Later, in bed, Walter joked, “Nothing more terrifying than two middle-aged fags in suits,” though Aaron was just thirty-five at the time. They laughed, made giddy by the moment and by the more sobering realization that the night could have turned out much different. Walter got up and went into the kitchen and came back with two glasses of port, which they sat in bed—the king-size bed—drinking, and though Walter insisted on a lighthearted tone, Aaron took his hand and held it tightly, reminded yet again that Walter was a good man who cared about others.
When Aaron got to the park, he pulled the truck to the curb and turned off the engine, which seemed very loud in the middle of the night. He sat in the dark and cried, thinking about Walter asleep in their bed down the street.
* * *
Aaron was in Gallup buying coffee when the sun rose, approaching Needles, California, when he fell asleep at the wheel, awakening within seconds to the disorienting sight of the grassy median before him. He swerved right, the truck shifting its weight behind him, and found himself on the road again, cars honking all around him, a man in a pickup truck jabbing his middle finger at him and screaming something that he took to be “Asshole!” He was not the sort who came away from close calls energized, nor did he believe in endangering the lives of others. He took the next exit, checked into a motel in Needles, and was soon asleep, the heavy drapes closed tightly against the California sun.
But as he slept, a series of thuds worked their way into his dreams. He awoke suddenly, the room dark and still, and he thought maybe the thudding was nothing more than his own heart. It came again, loud and heavy, something hitting the wall directly behind him. A body, he thought, and then, Not a body. A human being.
He reached out and felt a lamp on the table beside the bed, then fumbled along its base for the switch. From the next room, he heard a keening sound followed by the unmistakable thump of a fist meeting flesh. He slipped on his sneakers. Outside, it was dusk. He ran down a flight of steps and turned left, into the motel lobby. The woman at the desk was the one who had checked him in. He remembered the distrustful way she looked at him when he burst in and declared that he needed a room, so exhausted he could not recall his zip code for the paperwork.
“Call the police,” he said.
She stared at him.
“You need to call the police. A man in the room next to me is beating someone up—a woman, I think, his wife or girlfriend. Someone.”
He could see now that beneath her heavy makeup, she was young, maybe twenty, the situation beyond anything for which either her receptionist training or meager years of living had prepared her. “Nine-one-one,” he said slowly, like he was explaining grammar to a student. He reached across the counter, picked up the receiver, and held it out to her. She looked left and right, as if crossing the street. He knew that she was looking for someone besides him.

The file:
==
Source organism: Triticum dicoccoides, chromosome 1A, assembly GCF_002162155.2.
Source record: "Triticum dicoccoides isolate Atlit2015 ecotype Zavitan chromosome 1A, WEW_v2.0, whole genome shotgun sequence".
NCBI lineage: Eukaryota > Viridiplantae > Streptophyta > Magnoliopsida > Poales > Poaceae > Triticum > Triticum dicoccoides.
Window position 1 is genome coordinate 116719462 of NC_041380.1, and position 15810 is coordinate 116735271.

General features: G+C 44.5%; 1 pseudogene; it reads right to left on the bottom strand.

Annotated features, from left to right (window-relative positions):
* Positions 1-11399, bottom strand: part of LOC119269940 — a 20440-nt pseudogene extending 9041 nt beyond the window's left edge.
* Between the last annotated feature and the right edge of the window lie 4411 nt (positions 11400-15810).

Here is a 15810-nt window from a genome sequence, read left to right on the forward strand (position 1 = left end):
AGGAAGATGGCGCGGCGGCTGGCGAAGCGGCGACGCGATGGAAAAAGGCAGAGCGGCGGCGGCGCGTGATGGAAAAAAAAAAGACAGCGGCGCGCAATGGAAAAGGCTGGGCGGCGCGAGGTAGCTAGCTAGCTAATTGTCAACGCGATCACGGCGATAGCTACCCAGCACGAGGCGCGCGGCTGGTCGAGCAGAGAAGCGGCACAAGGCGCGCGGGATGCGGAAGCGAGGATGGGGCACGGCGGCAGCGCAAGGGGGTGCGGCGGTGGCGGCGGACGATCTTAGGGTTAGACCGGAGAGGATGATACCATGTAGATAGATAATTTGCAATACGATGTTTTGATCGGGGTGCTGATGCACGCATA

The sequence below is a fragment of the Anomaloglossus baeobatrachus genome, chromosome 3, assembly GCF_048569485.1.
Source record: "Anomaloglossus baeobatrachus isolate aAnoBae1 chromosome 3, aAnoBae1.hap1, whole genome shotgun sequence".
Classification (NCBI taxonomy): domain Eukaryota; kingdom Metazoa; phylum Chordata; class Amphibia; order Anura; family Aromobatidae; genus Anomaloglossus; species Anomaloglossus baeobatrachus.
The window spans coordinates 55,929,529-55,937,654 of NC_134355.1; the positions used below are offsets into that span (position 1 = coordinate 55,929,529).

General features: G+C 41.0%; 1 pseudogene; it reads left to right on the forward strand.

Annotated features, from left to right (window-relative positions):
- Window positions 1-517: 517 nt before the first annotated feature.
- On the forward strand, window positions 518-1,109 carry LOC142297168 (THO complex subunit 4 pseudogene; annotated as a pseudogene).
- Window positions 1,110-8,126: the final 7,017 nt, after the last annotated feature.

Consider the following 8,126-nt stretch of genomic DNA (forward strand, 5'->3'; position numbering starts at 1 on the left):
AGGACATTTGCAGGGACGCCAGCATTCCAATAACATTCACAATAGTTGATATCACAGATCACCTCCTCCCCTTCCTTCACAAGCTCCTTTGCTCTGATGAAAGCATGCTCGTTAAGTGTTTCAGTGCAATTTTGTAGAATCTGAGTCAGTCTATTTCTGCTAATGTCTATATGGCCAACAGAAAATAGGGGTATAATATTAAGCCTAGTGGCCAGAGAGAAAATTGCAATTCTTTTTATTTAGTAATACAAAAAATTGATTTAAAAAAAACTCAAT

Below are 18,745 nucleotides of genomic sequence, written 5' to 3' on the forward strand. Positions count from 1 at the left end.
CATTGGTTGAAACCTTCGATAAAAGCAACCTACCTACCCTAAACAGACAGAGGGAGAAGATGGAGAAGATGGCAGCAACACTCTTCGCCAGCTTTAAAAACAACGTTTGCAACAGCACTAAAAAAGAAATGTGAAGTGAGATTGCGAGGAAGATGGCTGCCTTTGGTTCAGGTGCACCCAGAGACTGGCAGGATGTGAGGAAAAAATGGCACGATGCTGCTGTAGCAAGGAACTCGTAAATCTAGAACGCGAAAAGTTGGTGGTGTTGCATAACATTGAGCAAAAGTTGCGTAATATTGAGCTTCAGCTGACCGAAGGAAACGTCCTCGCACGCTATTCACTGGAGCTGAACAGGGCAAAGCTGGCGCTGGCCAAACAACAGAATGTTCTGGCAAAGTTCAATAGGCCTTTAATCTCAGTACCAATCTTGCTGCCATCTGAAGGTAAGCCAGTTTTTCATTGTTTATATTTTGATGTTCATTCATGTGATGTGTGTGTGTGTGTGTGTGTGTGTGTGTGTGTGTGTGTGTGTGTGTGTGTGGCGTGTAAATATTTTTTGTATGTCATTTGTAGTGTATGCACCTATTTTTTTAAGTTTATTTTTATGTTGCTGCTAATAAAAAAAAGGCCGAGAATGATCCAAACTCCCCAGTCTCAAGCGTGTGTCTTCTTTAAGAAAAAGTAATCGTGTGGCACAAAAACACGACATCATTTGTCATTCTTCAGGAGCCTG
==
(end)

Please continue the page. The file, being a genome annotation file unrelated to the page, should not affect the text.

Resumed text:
At last, a switch seemed to flip on inside her. She took a breath and said, “Sir, you’re in room two-fifty-two, correct?” He shrugged to indicate that he didn’t know, but she continued on, his uncertainty fueling her confidence. “It must be two-fifty-three, that couple from Montana. But they had a child with them? Is there a child?” she asked.
“Just call,” he said, and he ran back outside. When he got to room 253, he hesitated, the full weight of his good-fences-make-good-neighbors upbringing bearing down on him. He raised his hand and knocked hard at the door. The room went silent, and he knew that something was very wrong.
“Hello?” he called, making his voice louder because he had learned early on in teaching that volume was the best way to conceal a quaver.
The receptionist came up the steps and stood watching, afraid, he knew, of the responsibility they shared, of the haste with which she had wedded her life to his. “Key?” he mouthed, but she shook her head. He stepped back until he felt the walkway railing behind him and then rushed at the door, doing this again and again until the chain ripped away and he was in.
* * *
The receptionist’s name was Britta. He had heard her spelling it for the policeman who took down their stories as they stood outside the door that Aaron had broken through minutes earlier.
That night she knocked at his room door. “It’s me, Britta,” she called, without adding qualifiers—“the receptionist” or “we saved a boy’s life together this afternoon.”
When he opened the door, she said, “I came to give you an update on Jacob,” but she was carrying a six-pack of beer, which confused him.